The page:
Earlier this month, more than 1.3 million Gawker Media accounts -- including ones at Gawker, Gizmodo, Lifehacker, and Fleshbot -- were exposed by attackers, together with 540,000 related e-mail addresses, plus choice internal Gawker communications.
Not all Gawker passwords, which were encrypted, got cracked and released by attackers -- just the weak ones, of which there were plenty to go around. According to an analysis published by the Wall Street Journal, many Gawker users share an unhealthy affinity for mind-numbingly simple passwords.
Indeed, as gleaned from the 188,279 Gawker Media passwords that were exposed, here were the most popular choices: 123456, password, 12345678, lifehack, qwerty, abc123, 111111, monkey, consumer, and 12345. While all Gawker passwords had been encrypted, many were easily cracked by attackers. On the flipside, however, the data is not a true, representative sample of all passwords selected, since longer and less easy-to-guess passwords apparently weren't cracked by attackers.
Interestingly, many people's password choices are quite consistent with the results of a study released by Imperva in January 2010. Imperva analyzed the 32 million passwords exposed during the Rockyou.com breach, and found that the most popular were: 123456, 12345, 123456789, Password, iloveyou, princess, and rockyou.
According to Imperva, "nearly 50% of users used names, slang words, dictionary words or trivial passwords -- consecutive digits, adjacent keyboard keys, and so on."
In addition, many people were recycling their passwords ad infinitum. As a result, according to a statement made at the time by Imperva CTO Amichai Shulman, "employees using the same passwords on Facebook that they use in the workplace bring the possibility of compromising enterprise systems with insecure passwords, especially if they are using easy to crack passwords."
But what's also fascinating, he said, is that when it comes to poor password selection, "the problem has changed very little over the past 20 years."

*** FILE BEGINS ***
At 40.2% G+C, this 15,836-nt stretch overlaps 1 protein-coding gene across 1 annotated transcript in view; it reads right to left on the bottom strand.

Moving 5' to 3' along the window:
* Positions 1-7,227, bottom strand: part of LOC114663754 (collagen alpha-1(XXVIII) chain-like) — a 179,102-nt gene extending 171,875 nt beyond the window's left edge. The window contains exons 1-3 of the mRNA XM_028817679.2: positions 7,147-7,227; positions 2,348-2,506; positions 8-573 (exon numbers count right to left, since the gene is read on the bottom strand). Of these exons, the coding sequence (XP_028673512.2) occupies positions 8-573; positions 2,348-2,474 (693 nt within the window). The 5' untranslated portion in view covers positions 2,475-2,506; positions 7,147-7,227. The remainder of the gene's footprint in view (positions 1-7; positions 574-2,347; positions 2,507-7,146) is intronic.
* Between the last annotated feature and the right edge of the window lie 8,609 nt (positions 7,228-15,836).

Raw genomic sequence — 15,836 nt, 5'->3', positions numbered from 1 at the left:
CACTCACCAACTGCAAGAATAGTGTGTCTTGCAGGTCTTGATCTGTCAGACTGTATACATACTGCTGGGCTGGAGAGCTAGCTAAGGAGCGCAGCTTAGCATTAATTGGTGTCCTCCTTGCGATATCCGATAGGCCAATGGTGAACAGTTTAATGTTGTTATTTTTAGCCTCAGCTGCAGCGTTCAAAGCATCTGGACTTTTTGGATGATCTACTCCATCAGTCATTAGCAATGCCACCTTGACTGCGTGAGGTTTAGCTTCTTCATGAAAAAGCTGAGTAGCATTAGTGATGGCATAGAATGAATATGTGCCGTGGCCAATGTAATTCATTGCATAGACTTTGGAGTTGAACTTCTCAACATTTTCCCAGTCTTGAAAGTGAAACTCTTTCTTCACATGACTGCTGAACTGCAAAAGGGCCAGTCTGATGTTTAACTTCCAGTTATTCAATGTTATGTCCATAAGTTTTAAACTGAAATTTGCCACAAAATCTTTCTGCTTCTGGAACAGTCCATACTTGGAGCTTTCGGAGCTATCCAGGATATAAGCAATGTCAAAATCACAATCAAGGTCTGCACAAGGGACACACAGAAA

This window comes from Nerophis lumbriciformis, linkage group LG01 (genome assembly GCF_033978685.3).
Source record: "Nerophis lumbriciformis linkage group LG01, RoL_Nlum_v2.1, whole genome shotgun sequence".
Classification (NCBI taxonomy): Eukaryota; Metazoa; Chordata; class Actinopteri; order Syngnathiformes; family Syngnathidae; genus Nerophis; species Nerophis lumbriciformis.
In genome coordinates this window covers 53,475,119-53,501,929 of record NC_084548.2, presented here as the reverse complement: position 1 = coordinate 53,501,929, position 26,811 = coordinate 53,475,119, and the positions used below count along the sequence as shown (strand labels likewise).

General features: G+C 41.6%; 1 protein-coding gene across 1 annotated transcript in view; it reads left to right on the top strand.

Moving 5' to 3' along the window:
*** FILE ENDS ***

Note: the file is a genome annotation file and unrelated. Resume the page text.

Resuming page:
In fact, a 1990 study of Unix password selection found quite similar results to Imperva’s study. Of course, the equation since then has changed, as Shulman noted. Get your Gawker password hacked, and if it's the same as your Gmail, Amazon and Facebook passwords, you could be in for embarrassment, if not trouble.
The frequency with which people do reuse passwords was further highlighted, indirectly, by the Gawker attackers. Notably, they publicized their attack by finding Gawker passwords that also allowed them to log into people's Twitter and Facebook accounts, because they’d recycled the same password. Furthermore, Twitter traced at least one spam attack to the stolen Gawker credentials.
Perhaps unrelated Web sites can't force users to choose different passwords, but why don't they at least force users or customers to choose stronger ones?
Well, as the ninth most popular Gawker password highlights, Web site users are first and foremost consumers, and corporate password requirements reflect this. Namely, Web sites don't want to scare away users -- who generate advertising revenue -- or customers.
In fact, passwords are often a marketing Trojan horse, or maybe not even that subtle. According to a paper delivered at the ninth annual Workshop on the Economics of Information Security at Harvard University, passwords are often employed "primarily for psychological reasons, both as a justification for collecting marketing data, and as a way to build trusted relationships with customers." Note that the word "security" is lacking from that equation.
This commercial reality was also highlighted during the Gawker debacle, in internal company communications leaked by attackers. Notably, after Gawker employees determined that their Web site and systems had been exploited and monitored for at least a month, they thought the breach was confined solely to the names of people who'd commented on content. "Just the peasants?" asked Gawker's Richard Lawson. Yes, came the answer. Only, no.
Ironically, one of the best guides to using strong passwords was published four years ago by Lifehacker. The first piece of advice? "Don't use the same password for everything." Perhaps the second should have been: Don't be a peasant.